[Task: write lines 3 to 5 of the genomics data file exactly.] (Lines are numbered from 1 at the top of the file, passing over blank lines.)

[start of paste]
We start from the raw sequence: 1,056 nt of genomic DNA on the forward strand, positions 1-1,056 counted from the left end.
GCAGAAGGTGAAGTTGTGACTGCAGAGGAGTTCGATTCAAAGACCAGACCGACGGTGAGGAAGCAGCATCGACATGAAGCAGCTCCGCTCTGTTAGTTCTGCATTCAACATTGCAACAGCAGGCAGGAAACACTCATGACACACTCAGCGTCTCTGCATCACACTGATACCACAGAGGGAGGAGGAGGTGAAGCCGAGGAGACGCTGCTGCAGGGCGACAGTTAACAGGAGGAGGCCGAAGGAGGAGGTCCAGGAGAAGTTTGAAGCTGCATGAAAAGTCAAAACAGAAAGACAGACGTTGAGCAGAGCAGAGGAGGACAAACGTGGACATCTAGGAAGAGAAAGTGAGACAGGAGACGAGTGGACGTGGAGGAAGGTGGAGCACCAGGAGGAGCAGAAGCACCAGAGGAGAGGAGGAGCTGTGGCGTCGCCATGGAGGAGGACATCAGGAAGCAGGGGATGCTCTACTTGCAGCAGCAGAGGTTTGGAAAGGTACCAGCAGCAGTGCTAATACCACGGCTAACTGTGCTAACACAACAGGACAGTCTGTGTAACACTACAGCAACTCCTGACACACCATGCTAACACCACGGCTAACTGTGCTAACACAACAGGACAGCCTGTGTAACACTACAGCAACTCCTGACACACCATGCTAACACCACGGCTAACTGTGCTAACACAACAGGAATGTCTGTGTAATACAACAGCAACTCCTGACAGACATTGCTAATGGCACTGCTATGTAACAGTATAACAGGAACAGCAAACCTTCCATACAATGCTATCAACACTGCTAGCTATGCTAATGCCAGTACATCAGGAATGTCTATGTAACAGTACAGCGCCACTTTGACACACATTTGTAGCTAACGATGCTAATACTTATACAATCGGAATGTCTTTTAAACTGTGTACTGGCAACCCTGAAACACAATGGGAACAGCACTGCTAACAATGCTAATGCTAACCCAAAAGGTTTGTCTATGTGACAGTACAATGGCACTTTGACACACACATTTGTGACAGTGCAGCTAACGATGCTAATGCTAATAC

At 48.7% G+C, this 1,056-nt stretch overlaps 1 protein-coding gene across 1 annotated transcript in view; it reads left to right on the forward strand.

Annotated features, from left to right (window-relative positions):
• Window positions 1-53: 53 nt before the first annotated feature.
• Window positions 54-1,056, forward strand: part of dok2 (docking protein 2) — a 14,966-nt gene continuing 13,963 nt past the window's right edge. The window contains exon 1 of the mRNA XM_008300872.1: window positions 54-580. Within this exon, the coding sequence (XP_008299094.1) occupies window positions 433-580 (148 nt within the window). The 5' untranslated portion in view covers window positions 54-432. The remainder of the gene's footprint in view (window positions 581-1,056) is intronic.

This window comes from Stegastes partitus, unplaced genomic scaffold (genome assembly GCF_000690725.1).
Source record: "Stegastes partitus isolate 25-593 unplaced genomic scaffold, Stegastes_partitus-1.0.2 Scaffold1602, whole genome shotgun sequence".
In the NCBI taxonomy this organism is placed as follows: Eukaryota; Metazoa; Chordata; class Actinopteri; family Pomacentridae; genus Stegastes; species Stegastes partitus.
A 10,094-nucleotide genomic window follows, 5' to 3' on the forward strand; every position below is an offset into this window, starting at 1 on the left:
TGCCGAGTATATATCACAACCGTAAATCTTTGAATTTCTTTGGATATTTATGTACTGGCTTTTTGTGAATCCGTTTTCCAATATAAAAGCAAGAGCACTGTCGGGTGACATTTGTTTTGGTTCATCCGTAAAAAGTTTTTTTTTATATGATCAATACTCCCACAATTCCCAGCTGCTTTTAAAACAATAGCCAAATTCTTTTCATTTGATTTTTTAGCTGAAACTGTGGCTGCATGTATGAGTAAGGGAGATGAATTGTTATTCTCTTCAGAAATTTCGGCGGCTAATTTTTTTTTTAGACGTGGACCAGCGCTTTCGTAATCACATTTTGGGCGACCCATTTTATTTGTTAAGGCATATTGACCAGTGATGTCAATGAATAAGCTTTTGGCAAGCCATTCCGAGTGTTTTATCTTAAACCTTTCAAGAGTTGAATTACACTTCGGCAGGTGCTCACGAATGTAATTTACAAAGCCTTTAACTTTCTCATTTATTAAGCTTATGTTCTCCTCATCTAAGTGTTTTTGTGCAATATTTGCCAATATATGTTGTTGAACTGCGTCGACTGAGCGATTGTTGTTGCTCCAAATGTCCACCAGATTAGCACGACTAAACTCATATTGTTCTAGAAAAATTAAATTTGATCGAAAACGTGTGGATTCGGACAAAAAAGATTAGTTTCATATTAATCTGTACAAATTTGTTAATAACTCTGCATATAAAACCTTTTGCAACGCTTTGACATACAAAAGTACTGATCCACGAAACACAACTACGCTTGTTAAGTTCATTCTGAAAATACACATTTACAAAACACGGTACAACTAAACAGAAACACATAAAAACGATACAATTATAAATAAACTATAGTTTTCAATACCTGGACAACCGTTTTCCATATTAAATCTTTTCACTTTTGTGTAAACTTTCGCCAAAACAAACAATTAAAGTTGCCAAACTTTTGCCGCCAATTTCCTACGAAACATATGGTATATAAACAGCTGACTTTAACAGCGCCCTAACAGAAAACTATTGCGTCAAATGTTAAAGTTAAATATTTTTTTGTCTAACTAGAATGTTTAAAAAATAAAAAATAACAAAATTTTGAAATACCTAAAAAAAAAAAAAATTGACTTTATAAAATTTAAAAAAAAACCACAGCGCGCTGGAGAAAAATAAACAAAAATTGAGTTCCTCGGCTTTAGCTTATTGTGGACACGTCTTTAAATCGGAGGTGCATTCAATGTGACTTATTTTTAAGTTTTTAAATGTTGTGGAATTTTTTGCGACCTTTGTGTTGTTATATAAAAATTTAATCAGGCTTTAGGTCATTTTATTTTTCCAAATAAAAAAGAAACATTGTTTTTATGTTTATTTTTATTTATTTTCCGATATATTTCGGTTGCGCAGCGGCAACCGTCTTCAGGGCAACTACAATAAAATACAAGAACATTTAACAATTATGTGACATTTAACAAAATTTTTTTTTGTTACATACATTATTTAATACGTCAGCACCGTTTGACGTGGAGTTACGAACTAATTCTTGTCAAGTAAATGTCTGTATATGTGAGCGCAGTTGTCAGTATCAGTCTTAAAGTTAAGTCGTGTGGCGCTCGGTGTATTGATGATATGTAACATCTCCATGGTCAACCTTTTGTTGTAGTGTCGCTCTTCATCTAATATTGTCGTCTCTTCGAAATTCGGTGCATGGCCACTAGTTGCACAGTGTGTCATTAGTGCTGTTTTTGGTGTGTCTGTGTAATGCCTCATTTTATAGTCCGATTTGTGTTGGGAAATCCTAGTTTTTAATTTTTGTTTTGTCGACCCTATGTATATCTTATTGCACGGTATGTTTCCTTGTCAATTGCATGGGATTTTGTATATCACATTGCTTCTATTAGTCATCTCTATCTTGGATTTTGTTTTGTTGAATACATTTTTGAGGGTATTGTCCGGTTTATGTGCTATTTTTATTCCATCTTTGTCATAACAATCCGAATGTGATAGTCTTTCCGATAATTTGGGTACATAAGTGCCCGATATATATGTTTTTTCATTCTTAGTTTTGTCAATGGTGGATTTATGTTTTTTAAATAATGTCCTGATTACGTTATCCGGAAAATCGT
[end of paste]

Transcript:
At 48.7% G+C, this 1,056-nt stretch overlaps 1 protein-coding gene across 1 annotated transcript in view; it reads left to right on the forward strand.

Annotated features, from left to right (window-relative positions):
• Window positions 1-53: 53 nt before the first annotated feature.